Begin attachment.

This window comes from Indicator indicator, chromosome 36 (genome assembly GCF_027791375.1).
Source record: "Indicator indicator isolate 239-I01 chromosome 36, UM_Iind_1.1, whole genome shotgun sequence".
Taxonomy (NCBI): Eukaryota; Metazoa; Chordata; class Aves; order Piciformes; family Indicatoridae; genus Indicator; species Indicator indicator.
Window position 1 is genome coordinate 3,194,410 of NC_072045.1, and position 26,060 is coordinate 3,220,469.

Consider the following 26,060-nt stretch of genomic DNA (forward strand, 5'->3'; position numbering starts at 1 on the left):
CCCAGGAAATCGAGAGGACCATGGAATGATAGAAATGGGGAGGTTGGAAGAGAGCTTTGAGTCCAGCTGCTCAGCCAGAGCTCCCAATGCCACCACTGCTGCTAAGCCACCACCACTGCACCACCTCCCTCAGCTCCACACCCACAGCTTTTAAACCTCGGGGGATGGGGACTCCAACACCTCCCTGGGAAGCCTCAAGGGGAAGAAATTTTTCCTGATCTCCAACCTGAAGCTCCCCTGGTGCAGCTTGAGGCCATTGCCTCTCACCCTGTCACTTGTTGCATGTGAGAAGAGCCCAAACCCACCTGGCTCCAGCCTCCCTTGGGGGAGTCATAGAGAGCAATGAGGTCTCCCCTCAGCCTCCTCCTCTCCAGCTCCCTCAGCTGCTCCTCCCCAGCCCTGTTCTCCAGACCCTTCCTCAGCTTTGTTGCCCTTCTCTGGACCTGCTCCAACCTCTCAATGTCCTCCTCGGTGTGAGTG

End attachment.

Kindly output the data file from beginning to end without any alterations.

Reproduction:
This window comes from Indicator indicator, chromosome 36 (genome assembly GCF_027791375.1).
Source record: "Indicator indicator isolate 239-I01 chromosome 36, UM_Iind_1.1, whole genome shotgun sequence".
Taxonomy (NCBI): Eukaryota; Metazoa; Chordata; class Aves; order Piciformes; family Indicatoridae; genus Indicator; species Indicator indicator.
Window position 1 is genome coordinate 3,194,410 of NC_072045.1, and position 26,060 is coordinate 3,220,469.

Consider the following 26,060-nt stretch of genomic DNA (forward strand, 5'->3'; position numbering starts at 1 on the left):
CCCAGGAAATCGAGAGGACCATGGAATGATAGAAATGGGGAGGTTGGAAGAGAGCTTTGAGTCCAGCTGCTCAGCCAGAGCTCCCAATGCCACCACTGCTGCTAAGCCACCACCACTGCACCACCTCCCTCAGCTCCACACCCACAGCTTTTAAACCTCGGGGGATGGGGACTCCAACACCTCCCTGGGAAGCCTCAAGGGGAAGAAATTTTTCCTGATCTCCAACCTGAAGCTCCCCTGGTGCAGCTTGAGGCCATTGCCTCTCACCCTGTCACTTGTTGCATGTGAGAAGAGCCCAAACCCACCTGGCTCCAGCCTCCCTTGGGGGAGTCATAGAGAGCAATGAGGTCTCCCCTCAGCCTCCTCCTCTCCAGCTCCCTCAGCTGCTCCTCCCCAGCCCTGTTCTCCAGACCCTTCCTCAGCTTTGTTGCCCTTCTCTGGACCTGCTCCAACCTCTCAATGTCCTCCTCGGTGTGAGTG